The Art of Surrender

How to stop seeing life as an opponent you need to resist

Before this talk, I looked up in a dictionary the word ‘surrender’ and the definition was “to stop resisting an opponent.”  The word derives from a French word “surrendre” which is to give something up.  In my experience what we need to give up is seeking to be in control.  The price for peace is giving up the need for control, which we will come back to in due course. For me, all control is an illusion, so we are not actually giving up anything but an illusion or a delusion. Of course, many of us are clinging to our favourite delusions decade after decade and it is always much easier to see the delusions in others than in ourselves. I can see my wife’s delusions very clearly, but I can not see my own quite so well. Most of us, if not all of us, have been conditioned to, if not educated to, seeing the word surrender as something negative, weak, or undesirable.  Many personalities, perhaps more male than female to be stereotypical for a moment, are built around the cornerstone of never giving in. 

Surrender is often viewed as a sort of passive resignation. Whereas true surrender, is actually an active awareness. True surrender is being receptive to what arises; being alert to how life develops. 

To genuinely understand this topic we need to distinguish between the inner world and the outer world.  Without that distinction, there is much confusion and misunderstanding about the idea of surrender.  There are essentially only two aspects to a human life, one concerns the outer world and one concerns the inner world.  It doesn’t really matter what we call them but the words that I use are achievement and fulfilment. 

Achievement is to do with the outer world and achievement is very important. It is a crucial part of our human endeavour that we build businesses and create achievement in the outer world. But as many people have found, achievement without fulfilment is empty.  I’ve been fortunate enough to meet many people with considerable wealth, people with gold medals, people with best sellers, people who have dedicated a life to outer achievement, and sooner or later they hit that time when they are faced with an inner emptiness.  Their achievement never really lands.  We can keep pursuing an outer achievement, but a sense of well-being is never sated.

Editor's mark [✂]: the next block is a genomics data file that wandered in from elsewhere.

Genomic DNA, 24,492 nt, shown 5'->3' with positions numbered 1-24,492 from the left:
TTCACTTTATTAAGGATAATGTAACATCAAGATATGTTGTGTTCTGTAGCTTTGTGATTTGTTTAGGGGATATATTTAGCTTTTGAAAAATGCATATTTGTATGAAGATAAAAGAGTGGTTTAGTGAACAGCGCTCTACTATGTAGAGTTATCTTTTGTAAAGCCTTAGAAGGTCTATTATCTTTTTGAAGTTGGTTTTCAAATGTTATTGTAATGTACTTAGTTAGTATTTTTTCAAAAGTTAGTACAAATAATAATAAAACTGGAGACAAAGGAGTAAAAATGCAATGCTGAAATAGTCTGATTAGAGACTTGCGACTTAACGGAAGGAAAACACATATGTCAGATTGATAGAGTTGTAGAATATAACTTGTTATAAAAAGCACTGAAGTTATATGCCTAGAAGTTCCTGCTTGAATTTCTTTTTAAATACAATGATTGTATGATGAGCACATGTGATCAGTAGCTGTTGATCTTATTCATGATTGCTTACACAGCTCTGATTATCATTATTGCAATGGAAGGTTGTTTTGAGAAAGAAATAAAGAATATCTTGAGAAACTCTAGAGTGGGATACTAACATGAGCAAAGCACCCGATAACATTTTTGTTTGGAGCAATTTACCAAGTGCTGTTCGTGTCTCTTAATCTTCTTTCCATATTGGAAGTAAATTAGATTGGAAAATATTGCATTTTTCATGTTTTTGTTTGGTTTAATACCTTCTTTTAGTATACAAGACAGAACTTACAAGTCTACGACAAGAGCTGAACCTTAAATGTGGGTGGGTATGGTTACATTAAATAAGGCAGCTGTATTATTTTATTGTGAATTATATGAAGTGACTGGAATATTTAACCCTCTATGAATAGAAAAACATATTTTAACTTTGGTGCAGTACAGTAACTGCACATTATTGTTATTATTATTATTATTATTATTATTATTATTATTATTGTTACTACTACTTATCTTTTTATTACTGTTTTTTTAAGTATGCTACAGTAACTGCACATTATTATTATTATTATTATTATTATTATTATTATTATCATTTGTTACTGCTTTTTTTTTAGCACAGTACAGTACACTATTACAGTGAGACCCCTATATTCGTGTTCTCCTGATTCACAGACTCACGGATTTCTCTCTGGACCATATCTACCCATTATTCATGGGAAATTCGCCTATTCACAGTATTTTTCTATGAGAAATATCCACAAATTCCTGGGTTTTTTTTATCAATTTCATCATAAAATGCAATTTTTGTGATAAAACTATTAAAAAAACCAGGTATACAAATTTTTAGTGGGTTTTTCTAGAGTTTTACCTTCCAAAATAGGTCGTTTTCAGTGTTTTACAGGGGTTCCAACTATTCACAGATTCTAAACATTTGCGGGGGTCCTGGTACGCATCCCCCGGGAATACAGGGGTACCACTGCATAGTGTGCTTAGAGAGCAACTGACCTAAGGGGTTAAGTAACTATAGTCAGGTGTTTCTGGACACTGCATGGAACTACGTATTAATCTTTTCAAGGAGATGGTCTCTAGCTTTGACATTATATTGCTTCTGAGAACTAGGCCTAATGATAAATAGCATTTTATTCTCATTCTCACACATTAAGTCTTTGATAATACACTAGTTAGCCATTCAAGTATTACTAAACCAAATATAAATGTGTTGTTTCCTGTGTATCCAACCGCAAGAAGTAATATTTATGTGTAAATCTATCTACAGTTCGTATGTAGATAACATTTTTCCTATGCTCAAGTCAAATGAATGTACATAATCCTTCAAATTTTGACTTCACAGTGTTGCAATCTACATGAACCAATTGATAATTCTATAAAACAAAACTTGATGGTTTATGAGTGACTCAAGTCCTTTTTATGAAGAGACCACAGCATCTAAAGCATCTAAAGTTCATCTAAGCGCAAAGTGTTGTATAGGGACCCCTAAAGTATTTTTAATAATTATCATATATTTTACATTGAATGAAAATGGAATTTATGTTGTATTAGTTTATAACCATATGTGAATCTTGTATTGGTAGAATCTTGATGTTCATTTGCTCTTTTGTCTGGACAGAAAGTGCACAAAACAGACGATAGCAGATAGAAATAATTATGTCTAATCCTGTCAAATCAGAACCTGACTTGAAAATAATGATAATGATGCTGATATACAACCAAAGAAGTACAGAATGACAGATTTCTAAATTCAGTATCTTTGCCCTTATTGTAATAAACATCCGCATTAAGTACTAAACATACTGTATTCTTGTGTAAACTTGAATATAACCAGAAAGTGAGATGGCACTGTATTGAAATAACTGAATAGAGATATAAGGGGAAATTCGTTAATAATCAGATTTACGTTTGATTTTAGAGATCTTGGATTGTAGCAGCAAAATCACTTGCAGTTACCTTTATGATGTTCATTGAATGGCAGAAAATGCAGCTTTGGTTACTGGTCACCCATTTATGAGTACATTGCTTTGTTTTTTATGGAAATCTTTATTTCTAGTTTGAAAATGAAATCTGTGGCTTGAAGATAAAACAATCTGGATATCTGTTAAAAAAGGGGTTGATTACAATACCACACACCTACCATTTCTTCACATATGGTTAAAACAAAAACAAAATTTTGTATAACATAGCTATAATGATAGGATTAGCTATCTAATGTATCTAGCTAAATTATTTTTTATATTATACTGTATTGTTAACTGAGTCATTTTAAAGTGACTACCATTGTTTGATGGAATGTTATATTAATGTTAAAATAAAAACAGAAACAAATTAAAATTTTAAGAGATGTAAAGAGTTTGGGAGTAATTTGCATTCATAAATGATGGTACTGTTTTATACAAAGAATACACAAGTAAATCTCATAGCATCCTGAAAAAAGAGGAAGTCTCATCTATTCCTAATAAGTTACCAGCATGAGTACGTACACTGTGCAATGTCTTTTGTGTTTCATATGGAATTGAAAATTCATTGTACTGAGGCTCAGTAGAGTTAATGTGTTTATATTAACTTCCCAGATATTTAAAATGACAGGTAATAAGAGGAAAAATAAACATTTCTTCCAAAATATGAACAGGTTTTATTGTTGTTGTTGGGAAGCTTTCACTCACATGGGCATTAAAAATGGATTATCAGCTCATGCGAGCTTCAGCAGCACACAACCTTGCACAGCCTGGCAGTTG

It might be controversial, but I also maintain that fulfilment without achievement creates a certain lack.  Some people who dedicate a whole life to fulfilment and leave without having left an imprint on the world, are also out of balance. 


What we need between the inner and the outer is a balance. The world we live in probably concentrates almost exclusively on achievement, maybe about 90%. Probably less than 10% is on fulfilment. What leads to a sense of contentment and happiness is to bring these two back into alignment. Interestingly, all my work in the corporate world is to try to help individuals to understand that with a better balance their achievement will be so much greater. If you want to build bigger, greater companies, then focusing on fulfilment will do that, but most of the time people don’t quite believe that, so they go back to the old ways of compulsively trying to achieve.  Like many of us, we get back on the treadmill.

The importance of distinguishing between the outer and the inner is that the skills and talents that we need in the outer world are of absolutely no use when it comes to developing fulfilment in the inner world.  In fact, often they are the greatest obstacle. For example, if we take the idea of control. In the outer world, if you are driving a motor car or you are working with heavy machinery, or you are flying an aeroplane, being in control and having control is a highly desirable thing. However, in the inner world control is really the antithesis of all fulfilment or spiritual well-being. It is the same with facts and knowledge. In the outer world if you want a good job, you read books, acquire knowledge, do a course, get a degree. When it comes to inner world inquiry or an inner world experience, probably the more knowledge you have, the more difficult it is.  We must unlearn an awful lot of things as the human mind is habitually and compulsively seeking to be in control.